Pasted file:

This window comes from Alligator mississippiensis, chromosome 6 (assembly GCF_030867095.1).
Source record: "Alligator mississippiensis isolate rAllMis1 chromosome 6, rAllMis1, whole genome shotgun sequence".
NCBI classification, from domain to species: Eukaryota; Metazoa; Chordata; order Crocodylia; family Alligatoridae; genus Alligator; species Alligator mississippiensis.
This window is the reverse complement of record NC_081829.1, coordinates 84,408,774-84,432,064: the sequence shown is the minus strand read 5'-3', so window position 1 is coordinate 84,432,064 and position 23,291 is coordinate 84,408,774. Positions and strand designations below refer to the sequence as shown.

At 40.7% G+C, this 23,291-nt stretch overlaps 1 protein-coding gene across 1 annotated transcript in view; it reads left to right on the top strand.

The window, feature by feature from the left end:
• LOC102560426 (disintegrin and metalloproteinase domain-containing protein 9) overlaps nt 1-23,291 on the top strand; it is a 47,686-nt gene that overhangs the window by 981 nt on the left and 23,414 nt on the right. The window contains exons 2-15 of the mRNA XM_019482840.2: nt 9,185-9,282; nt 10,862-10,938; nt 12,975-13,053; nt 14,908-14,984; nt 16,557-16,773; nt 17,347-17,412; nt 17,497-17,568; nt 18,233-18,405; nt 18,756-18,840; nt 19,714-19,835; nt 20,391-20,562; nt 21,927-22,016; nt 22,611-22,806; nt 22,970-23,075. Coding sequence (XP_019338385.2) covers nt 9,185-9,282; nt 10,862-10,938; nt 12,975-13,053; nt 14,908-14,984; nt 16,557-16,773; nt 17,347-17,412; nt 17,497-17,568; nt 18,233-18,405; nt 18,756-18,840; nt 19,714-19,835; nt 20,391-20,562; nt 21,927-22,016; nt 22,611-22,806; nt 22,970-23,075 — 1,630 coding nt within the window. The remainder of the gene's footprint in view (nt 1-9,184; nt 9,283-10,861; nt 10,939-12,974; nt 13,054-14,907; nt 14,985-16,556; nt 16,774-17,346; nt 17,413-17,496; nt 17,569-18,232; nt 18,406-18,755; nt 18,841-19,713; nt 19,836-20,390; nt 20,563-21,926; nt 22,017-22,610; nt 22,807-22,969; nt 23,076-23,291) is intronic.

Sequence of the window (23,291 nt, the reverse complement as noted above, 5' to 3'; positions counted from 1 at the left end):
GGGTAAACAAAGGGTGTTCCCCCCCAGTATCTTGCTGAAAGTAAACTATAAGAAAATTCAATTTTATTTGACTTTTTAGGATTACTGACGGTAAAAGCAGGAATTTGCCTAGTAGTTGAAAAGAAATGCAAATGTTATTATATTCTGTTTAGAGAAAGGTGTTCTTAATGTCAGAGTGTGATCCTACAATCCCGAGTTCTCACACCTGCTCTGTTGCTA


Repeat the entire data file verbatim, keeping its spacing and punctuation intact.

This window comes from Alligator mississippiensis, chromosome 6 (assembly GCF_030867095.1).
Source record: "Alligator mississippiensis isolate rAllMis1 chromosome 6, rAllMis1, whole genome shotgun sequence".
NCBI classification, from domain to species: Eukaryota; Metazoa; Chordata; order Crocodylia; family Alligatoridae; genus Alligator; species Alligator mississippiensis.
This window is the reverse complement of record NC_081829.1, coordinates 84,408,774-84,432,064: the sequence shown is the minus strand read 5'-3', so window position 1 is coordinate 84,432,064 and position 23,291 is coordinate 84,408,774. Positions and strand designations below refer to the sequence as shown.

At 40.7% G+C, this 23,291-nt stretch overlaps 1 protein-coding gene across 1 annotated transcript in view; it reads left to right on the top strand.

The window, feature by feature from the left end:
• LOC102560426 (disintegrin and metalloproteinase domain-containing protein 9) overlaps nt 1-23,291 on the top strand; it is a 47,686-nt gene that overhangs the window by 981 nt on the left and 23,414 nt on the right. The window contains exons 2-15 of the mRNA XM_019482840.2: nt 9,185-9,282; nt 10,862-10,938; nt 12,975-13,053; nt 14,908-14,984; nt 16,557-16,773; nt 17,347-17,412; nt 17,497-17,568; nt 18,233-18,405; nt 18,756-18,840; nt 19,714-19,835; nt 20,391-20,562; nt 21,927-22,016; nt 22,611-22,806; nt 22,970-23,075. Coding sequence (XP_019338385.2) covers nt 9,185-9,282; nt 10,862-10,938; nt 12,975-13,053; nt 14,908-14,984; nt 16,557-16,773; nt 17,347-17,412; nt 17,497-17,568; nt 18,233-18,405; nt 18,756-18,840; nt 19,714-19,835; nt 20,391-20,562; nt 21,927-22,016; nt 22,611-22,806; nt 22,970-23,075 — 1,630 coding nt within the window. The remainder of the gene's footprint in view (nt 1-9,184; nt 9,283-10,861; nt 10,939-12,974; nt 13,054-14,907; nt 14,985-16,556; nt 16,774-17,346; nt 17,413-17,496; nt 17,569-18,232; nt 18,406-18,755; nt 18,841-19,713; nt 19,836-20,390; nt 20,563-21,926; nt 22,017-22,610; nt 22,807-22,969; nt 23,076-23,291) is intronic.

Sequence of the window (23,291 nt, the reverse complement as noted above, 5' to 3'; positions counted from 1 at the left end):
GGGTAAACAAAGGGTGTTCCCCCCCAGTATCTTGCTGAAAGTAAACTATAAGAAAATTCAATTTTATTTGACTTTTTAGGATTACTGACGGTAAAAGCAGGAATTTGCCTAGTAGTTGAAAAGAAATGCAAATGTTATTATATTCTGTTTAGAGAAAGGTGTTCTTAATGTCAGAGTGTGATCCTACAATCCCGAGTTCTCACACCTGCTCTGTTGCTA